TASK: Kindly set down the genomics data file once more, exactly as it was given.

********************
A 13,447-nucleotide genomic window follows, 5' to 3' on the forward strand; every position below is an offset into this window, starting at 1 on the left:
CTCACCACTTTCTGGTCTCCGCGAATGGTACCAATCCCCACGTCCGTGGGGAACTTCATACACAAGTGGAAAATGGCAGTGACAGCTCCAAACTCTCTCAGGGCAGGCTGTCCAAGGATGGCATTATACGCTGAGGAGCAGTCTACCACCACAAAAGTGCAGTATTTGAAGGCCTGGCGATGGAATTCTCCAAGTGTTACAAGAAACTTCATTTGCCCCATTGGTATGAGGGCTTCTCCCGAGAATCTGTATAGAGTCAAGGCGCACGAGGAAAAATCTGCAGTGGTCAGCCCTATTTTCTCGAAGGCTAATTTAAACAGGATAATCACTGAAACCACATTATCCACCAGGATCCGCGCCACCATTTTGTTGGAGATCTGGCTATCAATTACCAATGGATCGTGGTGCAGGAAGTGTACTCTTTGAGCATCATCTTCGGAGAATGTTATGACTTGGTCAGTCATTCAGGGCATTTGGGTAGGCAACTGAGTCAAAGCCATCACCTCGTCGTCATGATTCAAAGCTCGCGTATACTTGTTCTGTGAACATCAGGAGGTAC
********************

A 13,447-nucleotide genomic window follows, 5' to 3' on the forward strand; every position below is an offset into this window, starting at 1 on the left:
CTCACCACTTTCTGGTCTCCGCGAATGGTACCAATCCCCACGTCCGTGGGGAACTTCATACACAAGTGGAAAATGGCAGTGACAGCTCCAAACTCTCTCAGGGCAGGCTGTCCAAGGATGGCATTATACGCTGAGGAGCAGTCTACCACCACAAAAGTGCAGTATTTGAAGGCCTGGCGATGGAATTCTCCAAGTGTTACAAGAAACTTCATTTGCCCCATTGGTATGAGGGCTTCTCCCGAGAATCTGTATAGAGTCAAGGCGCACGAGGAAAAATCTGCAGTGGTCAGCCCTATTTTCTCGAAGGCTAATTTAAACAGGATAATCACTGAAACCACATTATCCACCAGGATCCGCGCCACCATTTTGTTGGAGATCTGGCTATCAATTACCAATGGATCGTGGTGCAGGAAGTGTACTCTTTGAGCATCATCTTCGGAGAATGTTATGACTTGGTCAGTCATTCAGGGCATTTGGGTAGGCAACTGAGTCAAAGCCATCACCTCGTCGTCATGATTCAAAGCTCGCGTATACTTGTTCTGTGAACATCAGGAGGTAC